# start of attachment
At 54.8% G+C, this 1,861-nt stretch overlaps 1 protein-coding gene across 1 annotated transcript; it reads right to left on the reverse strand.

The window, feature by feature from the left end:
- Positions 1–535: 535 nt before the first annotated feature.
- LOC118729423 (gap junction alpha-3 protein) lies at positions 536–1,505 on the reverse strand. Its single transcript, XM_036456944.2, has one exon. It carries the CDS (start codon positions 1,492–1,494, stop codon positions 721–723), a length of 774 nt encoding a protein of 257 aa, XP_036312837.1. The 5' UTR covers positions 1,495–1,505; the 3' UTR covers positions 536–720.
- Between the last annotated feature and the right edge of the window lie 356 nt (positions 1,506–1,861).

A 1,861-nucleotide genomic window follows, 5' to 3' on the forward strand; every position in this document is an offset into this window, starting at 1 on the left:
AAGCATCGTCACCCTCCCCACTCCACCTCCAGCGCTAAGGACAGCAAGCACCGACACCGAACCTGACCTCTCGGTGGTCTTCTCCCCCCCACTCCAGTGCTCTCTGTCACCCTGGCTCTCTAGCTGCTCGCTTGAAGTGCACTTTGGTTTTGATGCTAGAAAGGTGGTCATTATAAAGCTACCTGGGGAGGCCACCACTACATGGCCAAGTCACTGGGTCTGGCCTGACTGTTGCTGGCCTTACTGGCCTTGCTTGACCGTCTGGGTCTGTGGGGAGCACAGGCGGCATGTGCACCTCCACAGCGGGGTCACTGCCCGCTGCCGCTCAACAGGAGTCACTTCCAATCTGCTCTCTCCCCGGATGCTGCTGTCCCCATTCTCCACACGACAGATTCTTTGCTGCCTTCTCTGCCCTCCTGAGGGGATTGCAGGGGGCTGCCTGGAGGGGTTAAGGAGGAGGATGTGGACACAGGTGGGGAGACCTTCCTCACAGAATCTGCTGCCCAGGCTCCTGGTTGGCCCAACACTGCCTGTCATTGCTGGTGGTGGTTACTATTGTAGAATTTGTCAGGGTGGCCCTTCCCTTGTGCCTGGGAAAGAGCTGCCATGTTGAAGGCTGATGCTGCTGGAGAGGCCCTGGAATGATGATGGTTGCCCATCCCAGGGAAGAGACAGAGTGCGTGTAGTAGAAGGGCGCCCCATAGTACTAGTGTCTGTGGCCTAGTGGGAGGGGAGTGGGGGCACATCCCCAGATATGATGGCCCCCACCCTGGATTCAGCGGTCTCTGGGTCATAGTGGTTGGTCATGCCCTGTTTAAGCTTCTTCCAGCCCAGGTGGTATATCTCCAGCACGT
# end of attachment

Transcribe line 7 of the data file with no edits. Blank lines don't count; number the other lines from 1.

AAGCATCGTCACCCTCCCCACTCCACCTCCAGCGCTAAGGACAGCAAGCACCGACACCGAACCTGACCTCTCGGTGGTCTTCTCCCCCCCACTCCAGTGCTCTCTGTCACCCTGGCTCTCTAGCTGCTCGCTTGAAGTGCACTTTGGTTTTGATGCTAGAAAGGTGGTCATTATAAAGCTACCTGGGGAGGCCACCACTACATGGCCAAGTCACTGGGTCTGGCCTGACTGTTGCTGGCCTTACTGGCCTTGCTTGACCGTCTGGGTCTGTGGGGAGCACAGGCGGCATGTGCACCTCCACAGCGGGGTCACTGCCCGCTGCCGCTCAACAGGAGTCACTTCCAATCTGCTCTCTCCCCGGATGCTGCTGTCCCCATTCTCCACACGACAGATTCTTTGCTGCCTTCTCTGCCCTCCTGAGGGGATTGCAGGGGGCTGCCTGGAGGGGTTAAGGAGGAGGATGTGGACACAGGTGGGGAGACCTTCCTCACAGAATCTGCTGCCCAGGCTCCTGGTTGGCCCAACACTGCCTGTCATTGCTGGTGGTGGTTACTATTGTAGAATTTGTCAGGGTGGCCCTTCCCTTGTGCCTGGGAAAGAGCTGCCATGTTGAAGGCTGATGCTGCTGGAGAGGCCCTGGAATGATGATGGTTGCCCATCCCAGGGAAGAGACAGAGTGCGTGTAGTAGAAGGGCGCCCCATAGTACTAGTGTCTGTGGCCTAGTGGGAGGGGAGTGGGGGCACATCCCCAGATATGATGGCCCCCACCCTGGATTCAGCGGTCTCTGGGTCATAGTGGTTGGTCATGCCCTGTTTAAGCTTCTTCCAGCCCAGGTGGTATATCTCCAGCACGT